In addition to the legal protection of human rights at home, China has also extensively participated in the cause of human rights in the world, which can be summarized in two aspects. First, China is committed to comprehensively protecting the right to life and development of people all over the world. Since the founding of the People’s Republic of China in 1949, China has actively provided foreign aid to safeguard the rights to life and development of people of other countries, especially developing countries, within its capacity. Over the years, China has provided a large amount of assistance to developing countries for free, especially the least developed countries, to help them eradicate poverty, improve people’s livelihood and develop themselves. No political conditions are attached to such assistance.62 China has also taken an active part in international security governance and fought against terrorism and extremist forces. China is a major troop and financial contributor to UN peacekeeping operations, ensuring security for all people around the world. Since the founding of the PRC, China has been involved in global health governance. In the 1960s, China sent medical teams abroad to treat more than 260 million foreign patients.63 Since the outbreak of COVID-19, China has kept the WHO and relevant countries informed of the domestic situation in an open, transparent, and responsible manner. China has provided timely information to the WHO and other countries, shared its experience in prevention, control, and treatment without reservation, and provided a great deal of support and assistance to countries in need. China has also carried out international cooperation in pandemic prevention and control, supported the WHO in playing a leading role in the global response, and played the role of the world’s largest supplier of necessary medical supplies, thus ensuring the right of people around the world to life to the greatest extent possible.64
 
Second, China works to promote reform of the global human rights governance, and joins hands with other countries to build a community with a shared future for human beings to ensure the international legal protection of human rights. In his congratulatory letter to the First South-South Human Rights Forum in 2017, General Secretary Xi Jinping said, “The Chinese people are ready to work with people of all countries, including developing countries, to promote development through cooperation and human rights through development, and jointly build a community with a shared future for human beings.”65 In 2018, in a congratulatory letter to the Symposium Commemorating the 70th Anniversary of the Adoption of the Universal Declaration of Human Rights, Xi Jinping said that “The Chinese people are ready to work with people of other countries to uphold the common human values of peace, development, equity, justice, democracy, and freedom, safeguard human dignity and rights, promote more just, reasonable and inclusive global human rights governance, and jointly build a community with a shared future for human beings and create a better future for the world.”66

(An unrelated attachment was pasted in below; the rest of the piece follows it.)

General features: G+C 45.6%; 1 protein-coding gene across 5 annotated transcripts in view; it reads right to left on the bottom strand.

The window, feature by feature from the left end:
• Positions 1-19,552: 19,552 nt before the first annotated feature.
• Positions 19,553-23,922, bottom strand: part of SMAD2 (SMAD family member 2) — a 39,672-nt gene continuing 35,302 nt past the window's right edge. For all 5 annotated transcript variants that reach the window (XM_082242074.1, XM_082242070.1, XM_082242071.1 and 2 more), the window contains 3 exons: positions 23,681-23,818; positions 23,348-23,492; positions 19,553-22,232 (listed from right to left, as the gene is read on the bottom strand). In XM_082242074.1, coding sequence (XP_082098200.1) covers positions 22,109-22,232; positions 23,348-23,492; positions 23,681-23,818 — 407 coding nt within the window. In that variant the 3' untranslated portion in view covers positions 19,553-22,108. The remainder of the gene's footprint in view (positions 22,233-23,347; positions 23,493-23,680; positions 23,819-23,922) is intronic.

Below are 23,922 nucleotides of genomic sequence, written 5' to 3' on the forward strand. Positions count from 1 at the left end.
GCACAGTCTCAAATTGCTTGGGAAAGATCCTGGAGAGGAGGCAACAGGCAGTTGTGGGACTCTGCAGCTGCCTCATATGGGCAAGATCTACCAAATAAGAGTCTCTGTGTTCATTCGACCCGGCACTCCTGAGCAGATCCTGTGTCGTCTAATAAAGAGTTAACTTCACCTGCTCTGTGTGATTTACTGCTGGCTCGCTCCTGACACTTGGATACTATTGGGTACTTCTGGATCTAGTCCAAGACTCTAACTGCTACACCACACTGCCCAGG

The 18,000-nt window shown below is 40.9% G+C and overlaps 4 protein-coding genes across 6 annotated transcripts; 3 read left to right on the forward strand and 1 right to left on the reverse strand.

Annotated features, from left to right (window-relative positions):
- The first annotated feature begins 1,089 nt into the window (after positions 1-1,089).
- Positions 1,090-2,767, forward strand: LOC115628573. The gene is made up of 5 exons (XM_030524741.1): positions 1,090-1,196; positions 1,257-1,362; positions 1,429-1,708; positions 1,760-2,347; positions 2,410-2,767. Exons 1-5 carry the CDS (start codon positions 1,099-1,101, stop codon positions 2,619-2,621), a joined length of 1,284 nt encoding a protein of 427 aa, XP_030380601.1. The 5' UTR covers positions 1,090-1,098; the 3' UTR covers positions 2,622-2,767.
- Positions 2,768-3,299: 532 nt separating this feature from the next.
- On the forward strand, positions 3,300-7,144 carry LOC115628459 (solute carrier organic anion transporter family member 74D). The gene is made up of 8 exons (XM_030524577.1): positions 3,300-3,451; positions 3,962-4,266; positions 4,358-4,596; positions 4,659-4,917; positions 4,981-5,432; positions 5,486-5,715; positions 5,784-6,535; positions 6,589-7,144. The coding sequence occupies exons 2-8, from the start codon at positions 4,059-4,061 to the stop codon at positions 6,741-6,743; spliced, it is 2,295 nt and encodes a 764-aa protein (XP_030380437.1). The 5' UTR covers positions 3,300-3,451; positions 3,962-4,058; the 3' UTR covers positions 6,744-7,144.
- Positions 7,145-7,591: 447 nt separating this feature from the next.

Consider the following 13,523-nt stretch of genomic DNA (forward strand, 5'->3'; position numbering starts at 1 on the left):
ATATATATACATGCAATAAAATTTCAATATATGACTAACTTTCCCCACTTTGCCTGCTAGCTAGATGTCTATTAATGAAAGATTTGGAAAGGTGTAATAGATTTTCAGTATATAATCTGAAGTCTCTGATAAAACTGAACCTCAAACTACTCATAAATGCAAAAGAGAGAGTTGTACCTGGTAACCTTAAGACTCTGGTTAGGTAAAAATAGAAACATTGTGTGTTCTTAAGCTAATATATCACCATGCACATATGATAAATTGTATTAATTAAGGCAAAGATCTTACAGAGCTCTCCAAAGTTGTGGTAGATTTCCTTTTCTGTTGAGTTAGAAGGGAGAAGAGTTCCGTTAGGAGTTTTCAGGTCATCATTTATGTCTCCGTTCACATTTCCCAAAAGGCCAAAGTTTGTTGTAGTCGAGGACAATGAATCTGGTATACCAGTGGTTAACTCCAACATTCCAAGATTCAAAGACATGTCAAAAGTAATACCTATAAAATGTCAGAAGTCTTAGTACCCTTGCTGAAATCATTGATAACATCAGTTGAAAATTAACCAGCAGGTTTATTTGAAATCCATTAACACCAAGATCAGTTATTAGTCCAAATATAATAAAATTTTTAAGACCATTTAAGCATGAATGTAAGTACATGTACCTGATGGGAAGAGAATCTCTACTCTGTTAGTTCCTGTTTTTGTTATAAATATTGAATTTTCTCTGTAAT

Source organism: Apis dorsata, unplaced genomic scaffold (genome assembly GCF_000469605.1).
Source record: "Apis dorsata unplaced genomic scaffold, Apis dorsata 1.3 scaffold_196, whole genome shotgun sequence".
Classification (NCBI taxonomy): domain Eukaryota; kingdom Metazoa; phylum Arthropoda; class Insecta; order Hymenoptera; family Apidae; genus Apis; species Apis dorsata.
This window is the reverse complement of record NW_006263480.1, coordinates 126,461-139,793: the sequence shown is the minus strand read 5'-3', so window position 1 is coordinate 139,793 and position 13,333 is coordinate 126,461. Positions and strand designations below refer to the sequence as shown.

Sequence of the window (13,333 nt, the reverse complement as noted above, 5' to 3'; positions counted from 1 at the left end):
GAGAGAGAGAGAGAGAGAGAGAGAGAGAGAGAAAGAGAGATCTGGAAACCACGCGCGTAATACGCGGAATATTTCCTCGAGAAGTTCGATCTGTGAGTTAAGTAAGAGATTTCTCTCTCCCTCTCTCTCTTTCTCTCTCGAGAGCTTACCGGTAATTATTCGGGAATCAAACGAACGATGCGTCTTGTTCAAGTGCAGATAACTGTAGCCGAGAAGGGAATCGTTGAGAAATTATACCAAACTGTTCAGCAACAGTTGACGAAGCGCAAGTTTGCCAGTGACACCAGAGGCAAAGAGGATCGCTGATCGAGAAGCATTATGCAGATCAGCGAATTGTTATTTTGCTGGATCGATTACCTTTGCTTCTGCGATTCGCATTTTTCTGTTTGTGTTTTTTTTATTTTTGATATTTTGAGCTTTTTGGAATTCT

The promotion of global human rights governance and the building of a community with a shared future for human beings can be guaranteed through international law. General Secretary Xi Jinping attaches great importance to this and has mentioned relevant international legal documents many times. For example, he said, “We will fully implement the Program for Strengthening China-Africa Cooperation on Poverty Reduction and the Cooperation Initiative on Poverty Reduction in East Asia, and pay more attention to bringing the fruits of development to the local people.”67 “China has made important contributions to the conclusion of the Paris Agreement on Climate Change and has been active in implementing the Agreement.”68 “China will host the 15th Conference of the Parties (COP 15) of the Convention on Biological Diversity in October this year. We will work with other parties to take global biodiversity governance to a new level and support positive outcomes of the twenty-sixth session of the Conference of the Parties (COP 26) to the United Nations Framework Convention on Climate Change (UNFCCC).”69
 
V. Conclusion